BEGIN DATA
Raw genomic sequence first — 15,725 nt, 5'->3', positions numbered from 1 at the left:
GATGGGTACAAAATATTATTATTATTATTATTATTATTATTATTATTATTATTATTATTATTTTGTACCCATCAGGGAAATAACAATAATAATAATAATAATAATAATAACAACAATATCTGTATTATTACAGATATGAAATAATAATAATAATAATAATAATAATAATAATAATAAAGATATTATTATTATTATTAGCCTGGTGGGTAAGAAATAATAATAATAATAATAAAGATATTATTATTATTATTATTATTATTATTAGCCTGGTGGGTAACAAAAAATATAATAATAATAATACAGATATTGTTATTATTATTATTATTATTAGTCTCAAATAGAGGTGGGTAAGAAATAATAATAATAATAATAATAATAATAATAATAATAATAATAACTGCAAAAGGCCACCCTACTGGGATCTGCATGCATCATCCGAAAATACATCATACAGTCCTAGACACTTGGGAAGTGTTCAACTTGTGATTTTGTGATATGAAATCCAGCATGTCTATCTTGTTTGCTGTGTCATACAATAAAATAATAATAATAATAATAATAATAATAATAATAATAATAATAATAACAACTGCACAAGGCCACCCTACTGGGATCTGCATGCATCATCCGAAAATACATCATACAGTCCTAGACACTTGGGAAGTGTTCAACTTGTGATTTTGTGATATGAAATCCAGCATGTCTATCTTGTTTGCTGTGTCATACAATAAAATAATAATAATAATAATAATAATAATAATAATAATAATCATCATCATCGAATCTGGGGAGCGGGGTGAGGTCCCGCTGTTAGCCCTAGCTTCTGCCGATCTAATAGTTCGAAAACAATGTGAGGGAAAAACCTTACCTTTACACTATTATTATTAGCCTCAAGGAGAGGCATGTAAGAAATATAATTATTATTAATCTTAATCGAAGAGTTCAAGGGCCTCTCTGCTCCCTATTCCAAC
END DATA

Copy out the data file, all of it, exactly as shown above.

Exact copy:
Raw genomic sequence first — 15,725 nt, 5'->3', positions numbered from 1 at the left:
GATGGGTACAAAATATTATTATTATTATTATTATTATTATTATTATTATTATTATTATTATTTTGTACCCATCAGGGAAATAACAATAATAATAATAATAATAATAATAACAACAATATCTGTATTATTACAGATATGAAATAATAATAATAATAATAATAATAATAATAATAATAAAGATATTATTATTATTATTAGCCTGGTGGGTAAGAAATAATAATAATAATAATAAAGATATTATTATTATTATTATTATTATTATTAGCCTGGTGGGTAACAAAAAATATAATAATAATAATACAGATATTGTTATTATTATTATTATTATTAGTCTCAAATAGAGGTGGGTAAGAAATAATAATAATAATAATAATAATAATAATAATAATAATAATAACTGCAAAAGGCCACCCTACTGGGATCTGCATGCATCATCCGAAAATACATCATACAGTCCTAGACACTTGGGAAGTGTTCAACTTGTGATTTTGTGATATGAAATCCAGCATGTCTATCTTGTTTGCTGTGTCATACAATAAAATAATAATAATAATAATAATAATAATAATAATAATAATAATAATAACAACTGCACAAGGCCACCCTACTGGGATCTGCATGCATCATCCGAAAATACATCATACAGTCCTAGACACTTGGGAAGTGTTCAACTTGTGATTTTGTGATATGAAATCCAGCATGTCTATCTTGTTTGCTGTGTCATACAATAAAATAATAATAATAATAATAATAATAATAATAATAATAATCATCATCATCGAATCTGGGGAGCGGGGTGAGGTCCCGCTGTTAGCCCTAGCTTCTGCCGATCTAATAGTTCGAAAACAATGTGAGGGAAAAACCTTACCTTTACACTATTATTATTAGCCTCAAGGAGAGGCATGTAAGAAATATAATTATTATTAATCTTAATCGAAGAGTTCAAGGGCCTCTCTGCTCCCTATTCCAAC